PHOTOS: (1) One of several spectacular Yakima Canutt stunts in John Ford’s 1939 Western classic, Stagecoach. In this stunt, Yakima jumps from the front seat onto a galloping horse team, then proceeds to jump from one pair to the next to the front team. Canutt engineered apparatus on yokes and tongues for extra footholds and handholds to jump to the next team. (2) Yakima in Stagecoach doing his "drop" part of his most famous stunt in which he jumps from a galloping horse to the front pair of stagecoach horses running at a full run, then is “shot” and falls under the horses hooves, where he is drug between all three pairs of the horse hitch, then under the length of the stagecoach. In the 1981 film Raiders of the Lost Ark, director Steven Spielberg paid homage to Canutt, recreating the stunt when Terry Leonard (stunt double for Harrison Ford) 'dropped' from the front grill of a Nazi truck, was dragged underneath, then climbed up the back and round to the front again! (3) Falling and somersaulting horses were mainstream stunts in Hollywood Westerns but were deadly for many horses. One of Yakima's inventions was the 'Running W' stunt, bringing down a galloping horse by attaching a wire to its fetlock anchored to the ground. The stunt flipped the horse and launched the rider spectacularly but often broke the horse’s leg, in which case it was put down. The 'Running W' is now banned and replaced with other falling-horse techniques. The last time it was probably used was on the 1983 Iraqi film Clash of Loyalties when stunt man Ken Buckle, who had been trained by Canutt, performed the stunt three times during a cavalry charge sequence. (Apparently the Iragi film was not operating under the American Humane Society guidelines.) (4) Yakima Canutt posing with many of his Rodeo Championship trophies. He held several World Bronc Riding trophies and rodeo championships. (5) Yakima and his stunt horse, Roy, named after Roy Rogers, whom Canutt worked with. (6) Canutt was a huge innovator in stunt technique and equipment development and began a career in stunt directing. Arguably his greatest accomplishment in this area was the chariot race in Ben-Hur. The original 1925 Ben-Hur cost the lives of one stunt man and five horses. But, as a testament to Canutt’s devotion for safety, there were no serious injuries in the 1959 remake, although Yakima cut his lip in this stunt when he was thrown ten feet in the air above the chariot pulled by galloping horses when it ran over another chariot wreck. (7) In this scene, Charlton Heston’s nemesis, a Roman Centurion named Messala, played by Stephen Boyd, is crushed under a chariot. A dummy was used for the actual trampling scene, but Boyd shot other close-up scenes wearing steel armor while being dragged under the horse, attempting to pull himself up from the harness. (8) Canutt won a 1959 directing award from the National Board of Review for directing Ben-Hur’s chariot scene and later won a special Academy Award for his work on Ben Hur and other films. Although the race itself lasts 10 minutes on screen, it took five months of preparation, 45 days to shoot, 90 horses, and three months of training for the actors. The set was about a quarter of a mile long. Heston’s horses were played by Andalusians. The other chariot horses were Lipizzans. The film won an unprecedented 11 Academy Awards, matched only much later by Titanic and Lord of the Rings. The chariot race is still considered perhaps the greatest stunt sequences ever to grace a cinema screen.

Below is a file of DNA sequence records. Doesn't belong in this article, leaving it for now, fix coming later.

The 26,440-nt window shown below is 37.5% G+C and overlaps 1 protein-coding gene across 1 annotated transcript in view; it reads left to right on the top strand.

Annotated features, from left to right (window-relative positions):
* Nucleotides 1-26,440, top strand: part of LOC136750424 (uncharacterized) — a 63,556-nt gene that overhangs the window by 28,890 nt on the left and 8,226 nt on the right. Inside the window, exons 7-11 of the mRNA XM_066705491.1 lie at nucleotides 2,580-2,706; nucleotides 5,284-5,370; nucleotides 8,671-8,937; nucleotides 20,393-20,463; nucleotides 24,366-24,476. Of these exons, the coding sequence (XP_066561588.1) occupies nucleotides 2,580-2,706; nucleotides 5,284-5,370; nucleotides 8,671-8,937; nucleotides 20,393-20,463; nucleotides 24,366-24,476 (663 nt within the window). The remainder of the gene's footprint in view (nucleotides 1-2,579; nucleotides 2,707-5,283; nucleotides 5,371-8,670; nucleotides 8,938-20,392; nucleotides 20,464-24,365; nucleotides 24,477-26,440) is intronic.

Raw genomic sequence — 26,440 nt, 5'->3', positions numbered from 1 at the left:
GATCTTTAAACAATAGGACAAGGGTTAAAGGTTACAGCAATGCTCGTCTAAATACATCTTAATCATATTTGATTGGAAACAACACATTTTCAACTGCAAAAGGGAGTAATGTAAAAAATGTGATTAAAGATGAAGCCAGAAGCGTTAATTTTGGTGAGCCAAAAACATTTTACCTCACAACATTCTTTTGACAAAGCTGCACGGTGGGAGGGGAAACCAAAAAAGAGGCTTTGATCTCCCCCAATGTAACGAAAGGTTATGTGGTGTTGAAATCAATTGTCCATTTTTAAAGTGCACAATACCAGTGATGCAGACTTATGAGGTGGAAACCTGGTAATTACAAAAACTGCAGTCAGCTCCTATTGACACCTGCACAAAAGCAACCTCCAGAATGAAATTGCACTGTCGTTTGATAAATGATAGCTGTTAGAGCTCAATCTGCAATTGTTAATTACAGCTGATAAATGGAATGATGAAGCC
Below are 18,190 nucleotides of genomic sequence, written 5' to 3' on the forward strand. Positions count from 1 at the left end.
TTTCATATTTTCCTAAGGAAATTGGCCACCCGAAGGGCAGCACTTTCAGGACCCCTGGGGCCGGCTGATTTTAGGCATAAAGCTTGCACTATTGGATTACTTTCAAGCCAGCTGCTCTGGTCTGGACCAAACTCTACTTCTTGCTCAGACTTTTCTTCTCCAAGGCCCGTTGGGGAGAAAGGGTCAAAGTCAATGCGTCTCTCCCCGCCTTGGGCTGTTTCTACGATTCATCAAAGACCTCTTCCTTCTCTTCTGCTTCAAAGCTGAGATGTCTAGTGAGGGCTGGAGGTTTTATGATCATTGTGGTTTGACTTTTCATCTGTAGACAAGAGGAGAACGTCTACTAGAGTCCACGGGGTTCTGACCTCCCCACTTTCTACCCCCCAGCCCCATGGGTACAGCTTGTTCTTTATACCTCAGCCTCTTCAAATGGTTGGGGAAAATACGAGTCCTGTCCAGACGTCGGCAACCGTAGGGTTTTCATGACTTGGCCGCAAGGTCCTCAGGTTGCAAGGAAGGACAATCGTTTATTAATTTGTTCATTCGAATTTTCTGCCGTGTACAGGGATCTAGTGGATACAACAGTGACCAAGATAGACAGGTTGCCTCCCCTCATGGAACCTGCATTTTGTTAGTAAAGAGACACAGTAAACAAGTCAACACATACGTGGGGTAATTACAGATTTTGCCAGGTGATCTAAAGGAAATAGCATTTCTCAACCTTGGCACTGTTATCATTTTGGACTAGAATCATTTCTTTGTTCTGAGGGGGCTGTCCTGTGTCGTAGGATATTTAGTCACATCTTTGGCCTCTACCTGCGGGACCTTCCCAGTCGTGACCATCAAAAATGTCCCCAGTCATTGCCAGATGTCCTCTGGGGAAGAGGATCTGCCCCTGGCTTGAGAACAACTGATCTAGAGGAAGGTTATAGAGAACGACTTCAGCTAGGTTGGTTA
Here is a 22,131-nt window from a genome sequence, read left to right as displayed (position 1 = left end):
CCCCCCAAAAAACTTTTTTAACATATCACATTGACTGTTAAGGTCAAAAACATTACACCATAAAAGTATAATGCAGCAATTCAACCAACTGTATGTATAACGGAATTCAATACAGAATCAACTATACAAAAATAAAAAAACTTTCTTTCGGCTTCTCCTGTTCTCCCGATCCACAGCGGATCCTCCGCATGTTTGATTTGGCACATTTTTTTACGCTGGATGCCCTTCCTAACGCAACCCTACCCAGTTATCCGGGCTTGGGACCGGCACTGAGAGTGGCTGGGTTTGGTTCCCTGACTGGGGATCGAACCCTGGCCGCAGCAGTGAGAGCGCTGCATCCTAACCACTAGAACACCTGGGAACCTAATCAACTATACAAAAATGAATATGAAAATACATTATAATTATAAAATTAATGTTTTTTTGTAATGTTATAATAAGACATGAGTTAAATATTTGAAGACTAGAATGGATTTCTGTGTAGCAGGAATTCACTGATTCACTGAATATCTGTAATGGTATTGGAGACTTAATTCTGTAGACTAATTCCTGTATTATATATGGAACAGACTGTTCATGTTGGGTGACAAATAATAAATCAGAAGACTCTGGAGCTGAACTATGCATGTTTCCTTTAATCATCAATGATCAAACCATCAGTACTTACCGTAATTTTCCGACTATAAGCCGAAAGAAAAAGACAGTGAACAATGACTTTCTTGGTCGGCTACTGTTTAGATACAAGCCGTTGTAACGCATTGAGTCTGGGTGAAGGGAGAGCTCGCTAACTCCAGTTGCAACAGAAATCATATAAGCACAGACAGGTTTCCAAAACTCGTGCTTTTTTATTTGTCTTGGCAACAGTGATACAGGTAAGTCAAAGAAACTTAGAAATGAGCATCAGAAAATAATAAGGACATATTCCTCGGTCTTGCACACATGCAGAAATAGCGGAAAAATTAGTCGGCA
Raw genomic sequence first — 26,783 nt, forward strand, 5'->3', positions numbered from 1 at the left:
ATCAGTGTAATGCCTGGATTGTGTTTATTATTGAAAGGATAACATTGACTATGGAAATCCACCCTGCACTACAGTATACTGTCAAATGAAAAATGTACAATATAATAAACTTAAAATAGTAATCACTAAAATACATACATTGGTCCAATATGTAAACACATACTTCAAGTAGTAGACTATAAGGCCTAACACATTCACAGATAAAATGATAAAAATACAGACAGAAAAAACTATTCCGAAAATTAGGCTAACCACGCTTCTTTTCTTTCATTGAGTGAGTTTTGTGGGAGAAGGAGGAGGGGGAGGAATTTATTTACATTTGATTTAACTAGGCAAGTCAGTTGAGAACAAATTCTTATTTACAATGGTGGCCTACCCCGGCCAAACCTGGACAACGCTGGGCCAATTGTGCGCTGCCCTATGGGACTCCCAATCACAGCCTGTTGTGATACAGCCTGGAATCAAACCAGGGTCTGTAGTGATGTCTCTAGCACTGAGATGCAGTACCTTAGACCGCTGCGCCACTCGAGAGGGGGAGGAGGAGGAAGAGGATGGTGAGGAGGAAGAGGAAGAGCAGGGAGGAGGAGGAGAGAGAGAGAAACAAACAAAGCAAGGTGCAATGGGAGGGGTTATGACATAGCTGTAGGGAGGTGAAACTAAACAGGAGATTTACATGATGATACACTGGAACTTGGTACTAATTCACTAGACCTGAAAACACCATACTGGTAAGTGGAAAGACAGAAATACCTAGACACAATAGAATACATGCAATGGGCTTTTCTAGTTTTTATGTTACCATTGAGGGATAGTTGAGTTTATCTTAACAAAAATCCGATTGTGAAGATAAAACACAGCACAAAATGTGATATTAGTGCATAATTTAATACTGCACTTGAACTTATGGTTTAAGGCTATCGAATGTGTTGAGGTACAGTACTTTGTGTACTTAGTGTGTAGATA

© 2019 NOTES FROM THE FRONTIER
Posted October 10, 2019